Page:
Originally created by Yvon Chouinard, founder of the clothing brand Patagonia, and inspired by the Scrum standup questions, 15/5 reports are a great way to keep a regular pulse across teams and organisations. They should take no more than 15 minutes to write, and no more than 5 minutes to read.
When you create a weekly cadence of 15/5 reports, you can use them to inform 1-1 meetings you have, and it helps you report up and across to other team leaders or managers.
Ensuring that everyone knows what's going on in an organisation can be hard. None of us want to spend lots of time writing or reading reports, but only communicating verbally can take a lot of time and risk losing granularity or accuracy of information.
Some people find it easier to communicate in written form, because it gives them more time to think about what they're saying and how to say it.
By using weekly 15/5 reports, people know there's always a space to report anything good, bad, or interesting.
You will probably want to use different questions to the below, and you should also evolve your questions as you and your teams evolve too.
Use the below as a starting point though, and see how you get on. There should be around three "mandatory" questions (though people are free to state "I have nothing to report on", or similar) and you can include a few optional questions that add extra context and ideas.
It can be useful to ask people to have 15/5 reports to you for the end of the week, a Friday morning, for example. This means you have time to digest them before the weekend. Choose the timing and cadence that works best for your team. Suggest to your team that they don't wait until the day to write them - instead, make notes through the week, and then writing it should be really easy - because you already know what to write.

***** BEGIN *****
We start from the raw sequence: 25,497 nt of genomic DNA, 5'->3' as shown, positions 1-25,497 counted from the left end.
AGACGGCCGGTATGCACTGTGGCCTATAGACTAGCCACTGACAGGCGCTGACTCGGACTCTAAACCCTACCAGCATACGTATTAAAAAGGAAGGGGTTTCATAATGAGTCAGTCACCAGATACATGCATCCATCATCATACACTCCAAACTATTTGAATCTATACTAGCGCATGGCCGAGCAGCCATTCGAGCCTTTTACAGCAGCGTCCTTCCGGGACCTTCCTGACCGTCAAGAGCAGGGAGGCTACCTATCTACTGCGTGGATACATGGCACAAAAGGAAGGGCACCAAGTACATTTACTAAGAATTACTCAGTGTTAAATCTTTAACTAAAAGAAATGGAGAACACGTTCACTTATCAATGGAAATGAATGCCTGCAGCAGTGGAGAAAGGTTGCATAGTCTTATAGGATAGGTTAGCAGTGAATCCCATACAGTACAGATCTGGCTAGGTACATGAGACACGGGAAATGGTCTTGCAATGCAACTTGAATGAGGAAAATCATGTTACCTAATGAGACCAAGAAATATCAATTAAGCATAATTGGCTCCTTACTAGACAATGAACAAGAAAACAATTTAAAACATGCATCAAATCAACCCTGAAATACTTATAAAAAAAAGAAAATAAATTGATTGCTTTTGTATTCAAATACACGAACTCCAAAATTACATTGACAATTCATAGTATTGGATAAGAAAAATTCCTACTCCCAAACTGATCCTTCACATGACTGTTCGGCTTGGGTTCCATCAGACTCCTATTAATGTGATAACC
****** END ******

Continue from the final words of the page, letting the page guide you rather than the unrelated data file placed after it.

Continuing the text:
Even if you have around ten or more people sending reports to you, this is a very effective method of ensuring you can support your team in the best way possible, and can keep yourself and the rest of the organisation informed about progress, challenges, and opportunities.
Be sure to respond to every report - even if it's a quick acknowledgement and thanks - because it can be very demotivating for people to write these without receiving a response.
What are your main achievements this week? What are you most proud of or satisfied with?
This question means the report starts with highlighting success. And people should be encouraged to add non-work achievements too.
Is there anything worrying or concerning you in or outside of work?
This is a really important question. You can address these concerns in your 1-1s, and if multiple people raise the same concern, you can get in front of it before it becomes too big.
How are you feeling, and what is the morale of your team around you?
This question may take weeks or months before people begin to answer honestly and safely, but it's really important. This is one of the key ways you can keep a pulse on the team culture and morale.
Is there anything I could be doing better, differently or more of that would help you?
As a leader, it's important that you constantly and consistently ask for feedback. Whilst you might not get any significant feedback every week, asking regularly helps to provide the space to do so. Ensure that you react positively to any feedback you get, and act on it.
Where are you facing any challenges or blockages?
This is your opportunity to improve productivity and process. As a leader, a huge part of your role means ensuring that your team can work without anything getting in their way.
What would you change about the work environment, the team, or the organisation?
Some great ideas come out of this question, especially if you ask it often. Be sure to try to act on any suggestions you receive.
Check out these great links which can help you dive a little deeper into running the 15/5 Reports practice with your team, customers or stakeholders.